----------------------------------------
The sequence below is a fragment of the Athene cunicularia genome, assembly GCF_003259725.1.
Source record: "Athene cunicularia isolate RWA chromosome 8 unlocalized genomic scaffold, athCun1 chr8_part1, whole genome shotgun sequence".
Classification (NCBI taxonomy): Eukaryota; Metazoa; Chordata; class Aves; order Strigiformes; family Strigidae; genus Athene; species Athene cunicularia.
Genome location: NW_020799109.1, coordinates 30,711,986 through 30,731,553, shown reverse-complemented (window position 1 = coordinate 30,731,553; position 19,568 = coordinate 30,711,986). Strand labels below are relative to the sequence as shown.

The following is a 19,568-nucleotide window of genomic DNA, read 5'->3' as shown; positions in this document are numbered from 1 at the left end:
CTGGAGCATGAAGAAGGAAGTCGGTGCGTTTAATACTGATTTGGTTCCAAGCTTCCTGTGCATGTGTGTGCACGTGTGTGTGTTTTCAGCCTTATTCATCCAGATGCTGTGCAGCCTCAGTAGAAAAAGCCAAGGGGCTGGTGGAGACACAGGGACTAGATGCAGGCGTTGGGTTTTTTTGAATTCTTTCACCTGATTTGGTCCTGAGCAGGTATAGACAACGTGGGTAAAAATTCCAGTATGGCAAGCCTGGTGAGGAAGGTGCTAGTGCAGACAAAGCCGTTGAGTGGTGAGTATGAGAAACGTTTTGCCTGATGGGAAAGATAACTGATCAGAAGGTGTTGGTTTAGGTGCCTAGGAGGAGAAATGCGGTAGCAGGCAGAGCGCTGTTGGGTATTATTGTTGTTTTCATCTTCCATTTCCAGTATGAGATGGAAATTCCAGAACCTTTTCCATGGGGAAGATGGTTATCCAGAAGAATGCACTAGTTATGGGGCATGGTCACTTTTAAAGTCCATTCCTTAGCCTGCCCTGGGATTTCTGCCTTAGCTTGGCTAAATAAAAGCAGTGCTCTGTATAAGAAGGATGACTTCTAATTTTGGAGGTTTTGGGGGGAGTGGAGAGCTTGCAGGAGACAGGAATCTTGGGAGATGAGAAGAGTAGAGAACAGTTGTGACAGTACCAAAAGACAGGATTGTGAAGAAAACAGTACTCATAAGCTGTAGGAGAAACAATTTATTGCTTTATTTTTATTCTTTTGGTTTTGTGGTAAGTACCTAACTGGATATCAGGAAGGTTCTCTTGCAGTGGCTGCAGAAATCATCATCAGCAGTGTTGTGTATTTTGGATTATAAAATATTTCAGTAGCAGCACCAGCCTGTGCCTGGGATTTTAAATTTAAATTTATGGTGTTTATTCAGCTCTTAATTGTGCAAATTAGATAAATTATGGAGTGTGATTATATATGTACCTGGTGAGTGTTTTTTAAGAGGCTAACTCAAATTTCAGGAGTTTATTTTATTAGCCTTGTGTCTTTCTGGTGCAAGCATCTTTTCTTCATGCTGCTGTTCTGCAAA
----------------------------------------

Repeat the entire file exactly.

The sequence below is a fragment of the Athene cunicularia genome, assembly GCF_003259725.1.
Source record: "Athene cunicularia isolate RWA chromosome 8 unlocalized genomic scaffold, athCun1 chr8_part1, whole genome shotgun sequence".
Classification (NCBI taxonomy): Eukaryota; Metazoa; Chordata; class Aves; order Strigiformes; family Strigidae; genus Athene; species Athene cunicularia.
Genome location: NW_020799109.1, coordinates 30,711,986 through 30,731,553, shown reverse-complemented (window position 1 = coordinate 30,731,553; position 19,568 = coordinate 30,711,986). Strand labels below are relative to the sequence as shown.

The following is a 19,568-nucleotide window of genomic DNA, read 5'->3' as shown; positions in this document are numbered from 1 at the left end:
CTGGAGCATGAAGAAGGAAGTCGGTGCGTTTAATACTGATTTGGTTCCAAGCTTCCTGTGCATGTGTGTGCACGTGTGTGTGTTTTCAGCCTTATTCATCCAGATGCTGTGCAGCCTCAGTAGAAAAAGCCAAGGGGCTGGTGGAGACACAGGGACTAGATGCAGGCGTTGGGTTTTTTTGAATTCTTTCACCTGATTTGGTCCTGAGCAGGTATAGACAACGTGGGTAAAAATTCCAGTATGGCAAGCCTGGTGAGGAAGGTGCTAGTGCAGACAAAGCCGTTGAGTGGTGAGTATGAGAAACGTTTTGCCTGATGGGAAAGATAACTGATCAGAAGGTGTTGGTTTAGGTGCCTAGGAGGAGAAATGCGGTAGCAGGCAGAGCGCTGTTGGGTATTATTGTTGTTTTCATCTTCCATTTCCAGTATGAGATGGAAATTCCAGAACCTTTTCCATGGGGAAGATGGTTATCCAGAAGAATGCACTAGTTATGGGGCATGGTCACTTTTAAAGTCCATTCCTTAGCCTGCCCTGGGATTTCTGCCTTAGCTTGGCTAAATAAAAGCAGTGCTCTGTATAAGAAGGATGACTTCTAATTTTGGAGGTTTTGGGGGGAGTGGAGAGCTTGCAGGAGACAGGAATCTTGGGAGATGAGAAGAGTAGAGAACAGTTGTGACAGTACCAAAAGACAGGATTGTGAAGAAAACAGTACTCATAAGCTGTAGGAGAAACAATTTATTGCTTTATTTTTATTCTTTTGGTTTTGTGGTAAGTACCTAACTGGATATCAGGAAGGTTCTCTTGCAGTGGCTGCAGAAATCATCATCAGCAGTGTTGTGTATTTTGGATTATAAAATATTTCAGTAGCAGCACCAGCCTGTGCCTGGGATTTTAAATTTAAATTTATGGTGTTTATTCAGCTCTTAATTGTGCAAATTAGATAAATTATGGAGTGTGATTATATATGTACCTGGTGAGTGTTTTTTAAGAGGCTAACTCAAATTTCAGGAGTTTATTTTATTAGCCTTGTGTCTTTCTGGTGCAAGCATCTTTTCTTCATGCTGCTGTTCTGCAAA